Hi. I am a little new to CUDA. I am writing a program for a problem in number theory. My problem is that the results I get can be many (potentially 6*10^15 longs). What I need to do is to be able to store results in a “buffer” on the device and periodically have the host read from the buffer (while the kernel is still executing). I know this is possible with mapped memory but my hardware does not support that. I was suggested to use texture memory for this purpose along with events. So my questions are:
Is it possible to use events as a way to send an “interrupt” to the host (to have it trigger a copy from the “buffer”)?
How would texture memory be useful in this context?
As a side note, my kernel will be running for hours (maybe days) and the reason I need this is to record intermediate results.
Unfortunately no. For that sort of arrangement, the only practical solution is to have the host run the outer “coordinating” loop with a re-entrant kernel and have the host periodically sample the state of the solution to capture intermediate values or check for convergence
I don’t think it will be helpful at all (at least in the context of host-device data exchange). Texture memory is read-only within the context of a single kernel launch, so if you kernel is running for the lifetime of your application, there is no coherence, and nothing that the host can do to sample its context during execution.
I have a quite silly question, its connected to memory management issues so i thought i post it here.
The problem is the following, I know its a very bad idea to increment a variable from different threads running concurently, because of the memory access conflict.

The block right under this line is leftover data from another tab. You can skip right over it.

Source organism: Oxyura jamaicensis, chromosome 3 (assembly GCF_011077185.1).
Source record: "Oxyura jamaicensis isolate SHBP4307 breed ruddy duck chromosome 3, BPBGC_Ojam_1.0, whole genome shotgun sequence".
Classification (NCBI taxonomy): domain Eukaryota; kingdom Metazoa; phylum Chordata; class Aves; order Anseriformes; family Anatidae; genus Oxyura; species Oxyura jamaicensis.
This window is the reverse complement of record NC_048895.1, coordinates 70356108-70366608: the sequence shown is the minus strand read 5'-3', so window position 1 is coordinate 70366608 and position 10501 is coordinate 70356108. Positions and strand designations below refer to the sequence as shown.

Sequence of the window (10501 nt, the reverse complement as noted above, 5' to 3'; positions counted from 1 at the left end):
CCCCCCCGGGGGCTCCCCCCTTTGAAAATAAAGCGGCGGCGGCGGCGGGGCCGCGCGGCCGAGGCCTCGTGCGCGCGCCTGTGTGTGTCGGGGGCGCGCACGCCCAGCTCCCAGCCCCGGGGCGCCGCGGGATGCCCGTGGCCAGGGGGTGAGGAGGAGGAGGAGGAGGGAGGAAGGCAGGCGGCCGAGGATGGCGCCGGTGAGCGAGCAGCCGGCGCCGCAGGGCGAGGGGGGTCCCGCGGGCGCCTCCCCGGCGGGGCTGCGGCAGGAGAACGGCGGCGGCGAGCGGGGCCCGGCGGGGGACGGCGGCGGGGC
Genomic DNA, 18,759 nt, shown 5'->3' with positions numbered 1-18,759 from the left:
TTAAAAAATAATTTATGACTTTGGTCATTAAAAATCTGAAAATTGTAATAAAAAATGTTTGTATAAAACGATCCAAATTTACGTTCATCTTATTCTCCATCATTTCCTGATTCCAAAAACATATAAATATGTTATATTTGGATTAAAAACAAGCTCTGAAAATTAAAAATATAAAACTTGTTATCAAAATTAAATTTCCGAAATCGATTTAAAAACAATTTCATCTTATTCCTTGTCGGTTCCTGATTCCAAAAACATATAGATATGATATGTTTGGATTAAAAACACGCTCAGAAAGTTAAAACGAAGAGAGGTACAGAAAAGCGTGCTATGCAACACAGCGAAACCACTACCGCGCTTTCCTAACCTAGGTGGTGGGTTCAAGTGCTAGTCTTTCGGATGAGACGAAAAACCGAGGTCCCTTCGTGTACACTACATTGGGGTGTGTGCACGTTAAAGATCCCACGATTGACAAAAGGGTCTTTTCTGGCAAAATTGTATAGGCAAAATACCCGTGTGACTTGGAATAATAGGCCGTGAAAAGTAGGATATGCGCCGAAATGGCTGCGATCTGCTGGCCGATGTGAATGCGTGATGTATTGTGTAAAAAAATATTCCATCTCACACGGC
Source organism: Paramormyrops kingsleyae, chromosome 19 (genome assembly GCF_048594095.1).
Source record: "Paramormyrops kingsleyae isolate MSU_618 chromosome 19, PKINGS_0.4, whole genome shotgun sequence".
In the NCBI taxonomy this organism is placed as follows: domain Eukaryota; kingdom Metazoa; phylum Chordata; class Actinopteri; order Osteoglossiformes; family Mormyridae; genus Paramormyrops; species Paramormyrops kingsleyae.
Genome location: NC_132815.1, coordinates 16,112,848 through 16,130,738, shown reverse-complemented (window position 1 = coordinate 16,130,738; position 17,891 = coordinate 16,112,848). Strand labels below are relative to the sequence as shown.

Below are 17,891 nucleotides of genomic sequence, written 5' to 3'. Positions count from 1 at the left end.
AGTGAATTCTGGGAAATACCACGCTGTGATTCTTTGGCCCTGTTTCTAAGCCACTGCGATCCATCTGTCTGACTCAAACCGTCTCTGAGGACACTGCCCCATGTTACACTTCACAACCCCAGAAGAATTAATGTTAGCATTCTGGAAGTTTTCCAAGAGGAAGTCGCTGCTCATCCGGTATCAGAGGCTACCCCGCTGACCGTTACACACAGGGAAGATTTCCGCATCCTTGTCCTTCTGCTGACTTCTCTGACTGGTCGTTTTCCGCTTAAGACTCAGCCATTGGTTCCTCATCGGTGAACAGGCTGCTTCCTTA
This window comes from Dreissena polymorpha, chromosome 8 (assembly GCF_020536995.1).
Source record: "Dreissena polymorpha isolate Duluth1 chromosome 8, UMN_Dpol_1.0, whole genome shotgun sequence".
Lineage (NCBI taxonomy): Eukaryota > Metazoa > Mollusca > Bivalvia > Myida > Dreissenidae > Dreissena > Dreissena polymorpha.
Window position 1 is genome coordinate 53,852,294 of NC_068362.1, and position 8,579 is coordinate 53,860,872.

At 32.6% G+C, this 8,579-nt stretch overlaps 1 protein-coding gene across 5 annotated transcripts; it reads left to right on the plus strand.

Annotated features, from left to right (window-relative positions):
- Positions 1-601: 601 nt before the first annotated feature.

My question is, will it serialize the operation, or just produce untrustable data in the counter? because by my experiments it seems that the latter is true, even whit 512 blocks with 512 threads/block the the difference in computing time is 5-8ms, compared to the ~100 ms of complete computing time, and the untrustable counter data is fine with me, because i only want to know if there is a single data on the array wich satisfies the condition, and it seems that the first incrementation always succesful, or at least one/block. (I know about warp vote functions, but they cannot be used here)
Another question: as i know there is some kind of broadcast, if you try to read the same shared memory block, does this apply to a variable stored in global memory too?
If you want a counter in global memory, use the atomic increment function. Then it will be correct even with multiple threads.
Compute capability 1.2 and later devices have a memory controller which is smart enough to do this. I believe compute capability 1.1 and earlier devices would handle broadcast from global memory very inefficiently.
Oh I didnt know this. So if I want to write to a global array from across thread blocks, I could do that with an atomic increment? i.e. when a thread writes to a global array it increments the array pointer using an atomic increment. Does that work? I think not because the write itself is not atomic and multiple threads could read the pointer value and try to write at the same time. I am not sure how much sense I am making!
If you need more than just an increment, then there’s enough stuff in the atomics to handle locks as well. However, this is generally frowned upon, since having a few thousand threads compete for the same lock is unlikely to give optimum performance. Perhaps if you could describe what you’re trying to achieve, people could suggest alternative approaches which would avoid the need for a lock.
I have a huge array, spread through multiple blocks, and i want to check if is there any non zero element in a given section, and preferably store the result in one element of another matrix. I know that the obvious choice shoud be warp vote, but the sections are not continious and which one is need to be checked is also conditional.